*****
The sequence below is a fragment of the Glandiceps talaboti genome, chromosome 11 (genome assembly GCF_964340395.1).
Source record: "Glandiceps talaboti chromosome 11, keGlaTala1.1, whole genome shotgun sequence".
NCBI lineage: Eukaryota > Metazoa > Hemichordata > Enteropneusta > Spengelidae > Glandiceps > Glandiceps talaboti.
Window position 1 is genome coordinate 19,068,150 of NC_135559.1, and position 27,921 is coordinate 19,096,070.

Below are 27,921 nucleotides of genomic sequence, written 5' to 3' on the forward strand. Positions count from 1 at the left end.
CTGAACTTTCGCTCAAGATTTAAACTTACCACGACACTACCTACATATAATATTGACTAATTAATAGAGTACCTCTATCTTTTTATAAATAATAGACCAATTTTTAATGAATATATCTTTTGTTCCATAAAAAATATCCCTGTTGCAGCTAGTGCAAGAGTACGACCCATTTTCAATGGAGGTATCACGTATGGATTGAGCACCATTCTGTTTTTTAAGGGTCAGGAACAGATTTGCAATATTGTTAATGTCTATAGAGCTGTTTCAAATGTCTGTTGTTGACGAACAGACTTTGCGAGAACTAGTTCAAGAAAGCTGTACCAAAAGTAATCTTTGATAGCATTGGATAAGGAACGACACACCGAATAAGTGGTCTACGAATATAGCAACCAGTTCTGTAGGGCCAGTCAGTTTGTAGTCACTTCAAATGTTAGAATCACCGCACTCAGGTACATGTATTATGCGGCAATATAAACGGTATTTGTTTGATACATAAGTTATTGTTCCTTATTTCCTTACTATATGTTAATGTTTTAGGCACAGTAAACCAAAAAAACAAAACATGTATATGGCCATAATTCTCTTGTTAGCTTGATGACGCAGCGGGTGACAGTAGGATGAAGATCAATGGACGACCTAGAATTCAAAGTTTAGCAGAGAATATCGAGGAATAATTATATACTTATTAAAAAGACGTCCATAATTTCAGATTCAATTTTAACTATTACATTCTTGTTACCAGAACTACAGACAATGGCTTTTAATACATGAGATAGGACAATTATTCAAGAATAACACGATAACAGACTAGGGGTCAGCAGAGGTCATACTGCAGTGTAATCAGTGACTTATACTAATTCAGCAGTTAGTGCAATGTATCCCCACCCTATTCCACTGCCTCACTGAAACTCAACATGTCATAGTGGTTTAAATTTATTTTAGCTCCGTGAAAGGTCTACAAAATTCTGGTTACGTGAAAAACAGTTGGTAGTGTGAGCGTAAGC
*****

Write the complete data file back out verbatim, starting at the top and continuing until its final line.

The sequence below is a fragment of the Glandiceps talaboti genome, chromosome 11 (genome assembly GCF_964340395.1).
Source record: "Glandiceps talaboti chromosome 11, keGlaTala1.1, whole genome shotgun sequence".
NCBI lineage: Eukaryota > Metazoa > Hemichordata > Enteropneusta > Spengelidae > Glandiceps > Glandiceps talaboti.
Window position 1 is genome coordinate 19,068,150 of NC_135559.1, and position 27,921 is coordinate 19,096,070.

Below are 27,921 nucleotides of genomic sequence, written 5' to 3' on the forward strand. Positions count from 1 at the left end.
CTGAACTTTCGCTCAAGATTTAAACTTACCACGACACTACCTACATATAATATTGACTAATTAATAGAGTACCTCTATCTTTTTATAAATAATAGACCAATTTTTAATGAATATATCTTTTGTTCCATAAAAAATATCCCTGTTGCAGCTAGTGCAAGAGTACGACCCATTTTCAATGGAGGTATCACGTATGGATTGAGCACCATTCTGTTTTTTAAGGGTCAGGAACAGATTTGCAATATTGTTAATGTCTATAGAGCTGTTTCAAATGTCTGTTGTTGACGAACAGACTTTGCGAGAACTAGTTCAAGAAAGCTGTACCAAAAGTAATCTTTGATAGCATTGGATAAGGAACGACACACCGAATAAGTGGTCTACGAATATAGCAACCAGTTCTGTAGGGCCAGTCAGTTTGTAGTCACTTCAAATGTTAGAATCACCGCACTCAGGTACATGTATTATGCGGCAATATAAACGGTATTTGTTTGATACATAAGTTATTGTTCCTTATTTCCTTACTATATGTTAATGTTTTAGGCACAGTAAACCAAAAAAACAAAACATGTATATGGCCATAATTCTCTTGTTAGCTTGATGACGCAGCGGGTGACAGTAGGATGAAGATCAATGGACGACCTAGAATTCAAAGTTTAGCAGAGAATATCGAGGAATAATTATATACTTATTAAAAAGACGTCCATAATTTCAGATTCAATTTTAACTATTACATTCTTGTTACCAGAACTACAGACAATGGCTTTTAATACATGAGATAGGACAATTATTCAAGAATAACACGATAACAGACTAGGGGTCAGCAGAGGTCATACTGCAGTGTAATCAGTGACTTATACTAATTCAGCAGTTAGTGCAATGTATCCCCACCCTATTCCACTGCCTCACTGAAACTCAACATGTCATAGTGGTTTAAATTTATTTTAGCTCCGTGAAAGGTCTACAAAATTCTGGTTACGTGAAAAACAGTTGGTAGTGTGAGCGTAAGC